We’re as curious as anyone about what’s up with Ridley Scott’s Prometheus – a film that began life as a prequel to Alien and then morphed into something else entirely…sort of. Kevin Pollak recently had screenwriter Damon Lindelof on his chat show, and during the two-and-a-half-hour chat, they eventually got around to discussing the scribe’s involvement with Scott’s first sci-fi project in over two decades. The following are some of the highlights.
Right off the bat, Lindelof makes it clear that the idea of making a prequel to Alien that ties directly into Scott’s classic film is not one he was interested in. “I’ve always felt that really good prequels should be original movies. And the sequels to those prequels should not be the movie which already exists because, with all due respect to anyone who makes a prequel, but why would you ruin the greatest twist in the history of cinema, ‘Luke, I am your father,’ by showing me three movies which basically spoil that surprise. You can do movies which take place before Star Wars, but I don’t need to see the story of the Skywalker clan. Show me something else which I can’t guess the possible outcome of. There is no suspense in inevitability.”
Lindelof factored this view in with the current state of the Alien universe (which has shifted away from the self-contained stories to the whole Alien vs. Predator series – with arguably disastrous results), and took a look at Jon Spaihts’ original draft before pitching his own take.
While the media has sort of “recreated” history, basically insisting that Lindelof had an idea so great that they scrapped Spaiht’s vision completely, the writer wants to set the record straight by insisting that wasn’t the case.
“So I read it (Spaiht’s draft), and it was good. This was not a disaster. There were really good ideas in that script. So I sent off an email…. Ridley works with these guys, Michael Ellenberg and Michael Costigan. I basically sent them an e-mail and said, here is what I think, and here is what I would do, if you were interested, and the next morning … I get the call and they are like “We like your take, can you come in to Scott Free?” I walk into a room and there is Ridley Scott and an executive at Fox and I verbally present, here is everything in the script that I like now, here’s some of my thinking on it — what’s the lay of the land? What are the issues that you guys are having? And we have a great 90 minute meeting in which I do a lot of listening. Again, I don’t want to say I went in and WOWed them, when what really happened was I gave a really short presentation and then Ridley talked about the movie he wanted to make. And then, they decided to hire me.”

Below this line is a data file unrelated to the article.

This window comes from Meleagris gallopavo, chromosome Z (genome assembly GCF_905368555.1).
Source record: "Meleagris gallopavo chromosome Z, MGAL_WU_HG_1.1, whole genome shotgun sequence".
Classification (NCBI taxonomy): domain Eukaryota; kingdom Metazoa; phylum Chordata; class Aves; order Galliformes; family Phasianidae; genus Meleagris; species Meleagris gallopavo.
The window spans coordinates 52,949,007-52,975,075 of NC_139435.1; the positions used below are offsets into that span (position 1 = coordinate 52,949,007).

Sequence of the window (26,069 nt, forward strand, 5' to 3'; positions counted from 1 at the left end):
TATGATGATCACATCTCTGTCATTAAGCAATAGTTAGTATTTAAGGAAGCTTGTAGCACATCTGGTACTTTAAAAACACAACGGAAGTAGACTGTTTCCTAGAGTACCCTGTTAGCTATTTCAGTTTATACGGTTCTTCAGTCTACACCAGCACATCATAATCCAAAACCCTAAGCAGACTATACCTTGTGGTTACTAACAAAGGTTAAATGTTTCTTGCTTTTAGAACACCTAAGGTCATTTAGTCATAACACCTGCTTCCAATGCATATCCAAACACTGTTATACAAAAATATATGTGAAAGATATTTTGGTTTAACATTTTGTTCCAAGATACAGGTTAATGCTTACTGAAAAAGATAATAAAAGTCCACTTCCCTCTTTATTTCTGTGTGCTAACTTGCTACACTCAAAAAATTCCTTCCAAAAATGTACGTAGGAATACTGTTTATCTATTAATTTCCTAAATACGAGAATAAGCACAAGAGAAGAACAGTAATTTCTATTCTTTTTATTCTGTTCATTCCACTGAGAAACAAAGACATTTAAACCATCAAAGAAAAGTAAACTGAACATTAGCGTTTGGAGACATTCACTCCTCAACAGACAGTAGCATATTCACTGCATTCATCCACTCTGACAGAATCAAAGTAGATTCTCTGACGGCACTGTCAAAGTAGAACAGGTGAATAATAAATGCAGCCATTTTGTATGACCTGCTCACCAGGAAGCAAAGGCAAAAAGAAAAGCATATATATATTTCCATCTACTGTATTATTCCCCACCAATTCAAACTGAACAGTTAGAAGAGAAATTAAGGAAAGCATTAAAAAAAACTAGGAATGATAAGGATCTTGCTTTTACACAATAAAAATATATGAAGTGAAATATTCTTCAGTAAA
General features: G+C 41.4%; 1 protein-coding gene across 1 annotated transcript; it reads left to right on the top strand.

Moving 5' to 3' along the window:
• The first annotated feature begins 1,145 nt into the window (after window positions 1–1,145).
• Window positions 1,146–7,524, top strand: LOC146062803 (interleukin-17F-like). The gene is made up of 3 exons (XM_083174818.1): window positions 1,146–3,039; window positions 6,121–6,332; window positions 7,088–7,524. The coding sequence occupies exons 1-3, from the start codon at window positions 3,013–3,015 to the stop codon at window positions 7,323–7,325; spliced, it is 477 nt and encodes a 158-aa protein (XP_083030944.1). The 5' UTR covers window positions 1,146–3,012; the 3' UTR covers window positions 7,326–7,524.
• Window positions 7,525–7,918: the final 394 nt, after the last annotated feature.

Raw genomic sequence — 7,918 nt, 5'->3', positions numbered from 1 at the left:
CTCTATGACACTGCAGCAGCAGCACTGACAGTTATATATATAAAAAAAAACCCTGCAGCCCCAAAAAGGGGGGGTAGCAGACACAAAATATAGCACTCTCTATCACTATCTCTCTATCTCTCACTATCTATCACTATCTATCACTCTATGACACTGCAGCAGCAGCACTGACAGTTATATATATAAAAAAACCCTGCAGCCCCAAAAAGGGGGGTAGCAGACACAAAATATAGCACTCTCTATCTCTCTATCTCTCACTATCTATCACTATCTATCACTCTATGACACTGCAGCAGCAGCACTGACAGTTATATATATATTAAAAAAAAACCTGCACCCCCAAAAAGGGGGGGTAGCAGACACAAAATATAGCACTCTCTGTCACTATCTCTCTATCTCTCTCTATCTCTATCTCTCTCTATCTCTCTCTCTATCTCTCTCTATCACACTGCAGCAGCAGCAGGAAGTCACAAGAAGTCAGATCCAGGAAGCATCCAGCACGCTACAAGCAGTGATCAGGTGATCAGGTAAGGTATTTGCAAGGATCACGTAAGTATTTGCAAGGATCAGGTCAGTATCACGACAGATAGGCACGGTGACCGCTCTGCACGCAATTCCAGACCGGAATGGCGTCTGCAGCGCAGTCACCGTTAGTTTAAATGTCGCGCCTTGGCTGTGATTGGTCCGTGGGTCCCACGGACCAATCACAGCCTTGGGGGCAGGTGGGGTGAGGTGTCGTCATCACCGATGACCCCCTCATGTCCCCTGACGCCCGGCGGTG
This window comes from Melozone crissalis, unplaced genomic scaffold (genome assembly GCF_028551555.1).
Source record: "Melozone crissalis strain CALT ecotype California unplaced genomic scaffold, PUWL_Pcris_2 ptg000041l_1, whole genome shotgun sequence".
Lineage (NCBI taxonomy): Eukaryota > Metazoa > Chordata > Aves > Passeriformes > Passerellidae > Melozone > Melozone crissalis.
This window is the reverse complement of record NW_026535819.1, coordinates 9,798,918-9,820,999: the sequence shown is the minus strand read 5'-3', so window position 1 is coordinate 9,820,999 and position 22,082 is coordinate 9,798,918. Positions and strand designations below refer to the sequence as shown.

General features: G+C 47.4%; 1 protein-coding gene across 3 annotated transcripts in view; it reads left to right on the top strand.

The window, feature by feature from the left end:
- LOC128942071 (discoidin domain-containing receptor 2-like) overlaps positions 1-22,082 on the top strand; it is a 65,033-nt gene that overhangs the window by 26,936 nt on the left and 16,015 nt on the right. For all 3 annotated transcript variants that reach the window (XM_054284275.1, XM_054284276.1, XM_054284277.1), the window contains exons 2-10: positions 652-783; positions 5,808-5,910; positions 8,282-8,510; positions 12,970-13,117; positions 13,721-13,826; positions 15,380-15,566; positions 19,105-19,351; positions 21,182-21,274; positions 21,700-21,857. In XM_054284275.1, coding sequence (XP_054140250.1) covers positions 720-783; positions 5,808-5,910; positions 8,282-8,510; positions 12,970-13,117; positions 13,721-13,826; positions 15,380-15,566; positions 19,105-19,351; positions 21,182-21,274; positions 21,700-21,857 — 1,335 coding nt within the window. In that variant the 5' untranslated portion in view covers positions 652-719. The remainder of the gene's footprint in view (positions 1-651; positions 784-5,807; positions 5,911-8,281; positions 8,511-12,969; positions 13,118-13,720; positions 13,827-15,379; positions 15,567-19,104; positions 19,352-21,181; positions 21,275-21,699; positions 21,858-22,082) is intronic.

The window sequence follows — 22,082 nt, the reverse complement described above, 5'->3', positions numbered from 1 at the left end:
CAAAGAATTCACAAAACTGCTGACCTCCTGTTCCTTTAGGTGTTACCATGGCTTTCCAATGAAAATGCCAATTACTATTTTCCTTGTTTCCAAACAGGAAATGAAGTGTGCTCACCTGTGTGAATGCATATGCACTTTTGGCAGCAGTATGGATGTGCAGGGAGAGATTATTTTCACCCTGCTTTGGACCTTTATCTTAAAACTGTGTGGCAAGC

From there, Lindelof details spending time with Scott working out the fine details of the filmmaker’s vision. “And then Sir Ridley Scott and I, and Michael Ellenberg, sat in a conference room for four hours a day, three days a week, and sort of went over it, again and again and again until I understood exactly what he wanted to do and I wrote it. It took me two weeks to write it, not a lot of time — the time-consuming part was the collaboration because he thinks, and I know this sounds like I’m brown-noising but, Ridley Scott is a true genius and he thinks in visual terms far beyond the comprehension of mortals like us but also understands story and mood and tone.”
Lindelof is typically vague about what we can expect from the film, but does assure Pollak that his take will be different.
“But I also do feel that this movie is the movie I would want to see as a fanboy, take place in that Alien universe, which precedes the events of the original Alien, but is not necessarily burdened by all the tropes of that franchise with Facehuggers and Chestbursters, and all that stuff that I love… but its sorta like, we’ve seen it before, can we do something different this time?”
So, what can we infer from this chat? Prometheus will be something of a prequel to Scott’s Alien, but not the traditional prequel we all expected when the project was announced. Back then, everyone assumed the film would revolve around the events prior to the Nostromo crew finding the alien life-form and bringing it back on the ship. Instead, Lindelof and Scott seem set on making a film that tells a different tale – and looks at one of the galaxy’s most feared predators in a new – yet hopefully still terrifying – light. How close will Prometheus be to Scott’s Alien? We suspect we won’t know the answer to that question until the film releases next summer. Until then, we’re pleased to hear Lindelof’s take on the project – it seems like this highly anticipated feature is in good hands.
In the meantime, check out the entire Lindelof interview here.